Before the baby arrived, we had a lot of conversations with my son about what to expect when the baby was born. Baby also bought him a gift, a leap-pad toy that he could play when I was busy breastfeeding etc. We got him involved with helping, like passing nappies or putting the blanket on baby, or helping to prepare dinner together.
When my youngest arrived just before Christmas we made she she brought with her the present we knew she really wanted. Now 5 months down the line we are seeing the jealousy with the eldest as we are needing to do more with the youngest however we still make sure that bed time is family time so it's story and cuddles we try to include her as much as possible.
When dc 3 was born, luckily there was a 4 year gap so it was quite easy for my DDs to understand that they were older and 'in charge'. They liked that they were not considered equal to the baby.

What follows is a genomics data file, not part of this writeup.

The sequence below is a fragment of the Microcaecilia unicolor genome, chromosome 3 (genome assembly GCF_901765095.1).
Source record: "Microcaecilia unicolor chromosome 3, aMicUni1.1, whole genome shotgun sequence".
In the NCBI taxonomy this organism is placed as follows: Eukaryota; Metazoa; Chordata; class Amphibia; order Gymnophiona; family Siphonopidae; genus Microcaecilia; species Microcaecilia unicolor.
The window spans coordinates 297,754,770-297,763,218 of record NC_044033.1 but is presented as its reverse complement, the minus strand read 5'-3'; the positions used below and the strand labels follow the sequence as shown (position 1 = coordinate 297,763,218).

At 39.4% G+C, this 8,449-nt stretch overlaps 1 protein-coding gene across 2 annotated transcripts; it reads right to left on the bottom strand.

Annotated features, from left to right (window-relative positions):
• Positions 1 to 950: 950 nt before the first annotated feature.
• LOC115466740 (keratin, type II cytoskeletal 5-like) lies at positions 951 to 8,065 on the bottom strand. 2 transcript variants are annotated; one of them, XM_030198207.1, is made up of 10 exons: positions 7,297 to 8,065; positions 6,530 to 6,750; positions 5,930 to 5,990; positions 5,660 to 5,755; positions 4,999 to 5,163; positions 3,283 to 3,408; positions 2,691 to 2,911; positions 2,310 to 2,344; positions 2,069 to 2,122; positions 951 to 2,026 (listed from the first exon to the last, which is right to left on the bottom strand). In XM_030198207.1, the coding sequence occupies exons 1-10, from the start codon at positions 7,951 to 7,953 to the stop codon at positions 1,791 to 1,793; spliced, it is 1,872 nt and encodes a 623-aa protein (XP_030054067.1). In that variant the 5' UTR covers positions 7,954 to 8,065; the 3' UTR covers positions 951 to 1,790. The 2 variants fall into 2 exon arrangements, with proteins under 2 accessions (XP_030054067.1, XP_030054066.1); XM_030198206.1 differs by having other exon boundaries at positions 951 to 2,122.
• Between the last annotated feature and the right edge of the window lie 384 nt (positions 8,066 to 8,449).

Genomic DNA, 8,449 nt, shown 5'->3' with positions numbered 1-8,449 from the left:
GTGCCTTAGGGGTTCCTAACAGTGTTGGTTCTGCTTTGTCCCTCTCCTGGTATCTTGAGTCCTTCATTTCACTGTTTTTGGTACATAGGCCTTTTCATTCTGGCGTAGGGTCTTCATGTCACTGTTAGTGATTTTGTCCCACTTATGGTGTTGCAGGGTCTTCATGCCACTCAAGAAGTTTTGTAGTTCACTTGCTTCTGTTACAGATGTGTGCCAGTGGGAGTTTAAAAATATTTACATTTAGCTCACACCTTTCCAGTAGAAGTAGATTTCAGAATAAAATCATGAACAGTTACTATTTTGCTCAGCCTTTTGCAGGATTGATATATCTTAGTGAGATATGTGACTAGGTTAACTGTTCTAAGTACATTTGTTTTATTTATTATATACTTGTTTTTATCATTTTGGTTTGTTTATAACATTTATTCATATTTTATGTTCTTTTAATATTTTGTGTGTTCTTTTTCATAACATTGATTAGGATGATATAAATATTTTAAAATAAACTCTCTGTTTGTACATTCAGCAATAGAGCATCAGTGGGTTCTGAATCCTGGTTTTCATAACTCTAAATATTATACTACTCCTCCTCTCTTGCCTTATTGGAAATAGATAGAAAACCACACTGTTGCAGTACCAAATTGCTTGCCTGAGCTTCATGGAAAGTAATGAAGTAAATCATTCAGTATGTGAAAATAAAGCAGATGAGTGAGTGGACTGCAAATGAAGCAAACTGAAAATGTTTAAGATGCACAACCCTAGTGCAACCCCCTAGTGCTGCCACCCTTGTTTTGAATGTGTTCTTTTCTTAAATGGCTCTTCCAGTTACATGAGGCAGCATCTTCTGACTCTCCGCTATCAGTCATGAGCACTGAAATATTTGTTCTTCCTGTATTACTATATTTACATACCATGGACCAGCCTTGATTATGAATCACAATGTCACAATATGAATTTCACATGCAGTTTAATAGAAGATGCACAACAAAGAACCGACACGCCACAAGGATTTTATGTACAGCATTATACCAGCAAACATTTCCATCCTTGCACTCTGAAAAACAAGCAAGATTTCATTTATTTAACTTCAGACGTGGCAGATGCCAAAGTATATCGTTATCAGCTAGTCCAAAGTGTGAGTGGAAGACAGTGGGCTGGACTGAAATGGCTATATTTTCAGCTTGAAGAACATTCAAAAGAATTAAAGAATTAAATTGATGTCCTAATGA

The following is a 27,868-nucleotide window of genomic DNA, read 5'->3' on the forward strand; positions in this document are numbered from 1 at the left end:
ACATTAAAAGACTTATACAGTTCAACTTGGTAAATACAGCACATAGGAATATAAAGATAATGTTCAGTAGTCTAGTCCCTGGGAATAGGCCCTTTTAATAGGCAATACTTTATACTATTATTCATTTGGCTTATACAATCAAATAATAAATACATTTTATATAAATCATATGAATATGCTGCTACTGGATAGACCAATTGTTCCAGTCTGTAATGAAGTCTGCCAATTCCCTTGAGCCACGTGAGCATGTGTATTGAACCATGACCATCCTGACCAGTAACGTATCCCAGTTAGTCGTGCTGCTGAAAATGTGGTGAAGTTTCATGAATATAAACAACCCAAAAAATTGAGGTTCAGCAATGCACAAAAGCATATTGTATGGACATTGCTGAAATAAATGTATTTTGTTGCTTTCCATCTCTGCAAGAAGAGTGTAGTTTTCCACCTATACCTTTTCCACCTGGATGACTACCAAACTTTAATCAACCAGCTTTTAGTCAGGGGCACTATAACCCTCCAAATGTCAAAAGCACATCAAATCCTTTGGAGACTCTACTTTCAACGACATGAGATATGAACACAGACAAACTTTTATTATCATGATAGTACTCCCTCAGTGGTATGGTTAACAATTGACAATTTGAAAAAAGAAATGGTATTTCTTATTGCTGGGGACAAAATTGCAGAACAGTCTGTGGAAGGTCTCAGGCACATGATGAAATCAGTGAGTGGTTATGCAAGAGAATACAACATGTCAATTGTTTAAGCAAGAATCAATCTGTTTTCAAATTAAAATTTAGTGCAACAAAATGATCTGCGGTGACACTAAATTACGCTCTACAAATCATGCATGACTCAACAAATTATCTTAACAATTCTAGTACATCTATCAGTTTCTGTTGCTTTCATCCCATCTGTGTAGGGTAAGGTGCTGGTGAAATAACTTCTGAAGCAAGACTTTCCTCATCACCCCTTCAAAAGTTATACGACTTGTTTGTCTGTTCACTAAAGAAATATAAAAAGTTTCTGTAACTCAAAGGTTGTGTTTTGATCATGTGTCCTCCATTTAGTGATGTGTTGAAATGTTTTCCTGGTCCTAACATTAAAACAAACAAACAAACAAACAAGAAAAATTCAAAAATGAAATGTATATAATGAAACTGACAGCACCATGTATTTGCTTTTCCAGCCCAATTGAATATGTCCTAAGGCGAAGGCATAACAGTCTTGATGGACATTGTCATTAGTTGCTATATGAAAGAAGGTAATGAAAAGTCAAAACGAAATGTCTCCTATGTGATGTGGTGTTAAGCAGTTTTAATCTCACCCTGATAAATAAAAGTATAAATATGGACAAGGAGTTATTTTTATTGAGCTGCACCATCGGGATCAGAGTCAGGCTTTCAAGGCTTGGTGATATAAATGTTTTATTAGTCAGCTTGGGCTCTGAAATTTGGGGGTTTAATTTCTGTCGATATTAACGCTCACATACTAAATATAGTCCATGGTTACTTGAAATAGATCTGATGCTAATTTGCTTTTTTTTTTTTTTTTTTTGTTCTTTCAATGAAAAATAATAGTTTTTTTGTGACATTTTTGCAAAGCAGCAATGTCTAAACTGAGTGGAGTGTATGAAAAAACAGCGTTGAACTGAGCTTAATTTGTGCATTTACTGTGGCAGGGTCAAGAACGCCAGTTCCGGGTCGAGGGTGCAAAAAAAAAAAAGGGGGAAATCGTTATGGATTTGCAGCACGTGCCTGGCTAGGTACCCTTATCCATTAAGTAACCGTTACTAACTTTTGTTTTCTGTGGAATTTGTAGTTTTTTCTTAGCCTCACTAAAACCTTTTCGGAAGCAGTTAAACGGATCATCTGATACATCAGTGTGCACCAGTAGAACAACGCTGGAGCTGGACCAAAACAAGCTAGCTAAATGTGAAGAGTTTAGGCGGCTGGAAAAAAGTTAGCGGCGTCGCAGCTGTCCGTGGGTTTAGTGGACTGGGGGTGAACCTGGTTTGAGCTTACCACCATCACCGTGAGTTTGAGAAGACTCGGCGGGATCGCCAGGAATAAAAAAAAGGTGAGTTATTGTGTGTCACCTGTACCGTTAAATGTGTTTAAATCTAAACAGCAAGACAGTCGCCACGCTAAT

My DC1 was five when I had my second child. Prior to the baby, we would do a lot of activities together, baking, swimming, gardening etc. So I purposefully made sure that we alway had some one to one time together after the birth. Also giving him a lot of praise for being a good big brother for times when he helped out looking after his brother. Despite the age gap, their bond is quite close and they get on well with each other.
We got dd a present as did a few family members. Also I made a real effort to always do her bedtime story each night as I felt it was important we had some time just us.
At the moment, because ds is just a baby, everything we do is still pretty much focused on older DD as ds just comes along to all our usual activities so dd hasn't had a huge change. We also make sure that her toys are her toys and ds is only given them to play with if DD says it's ok so she feels like she has things of her own and she doesn't have to share everything now (although some sharing is obviously encouraged!)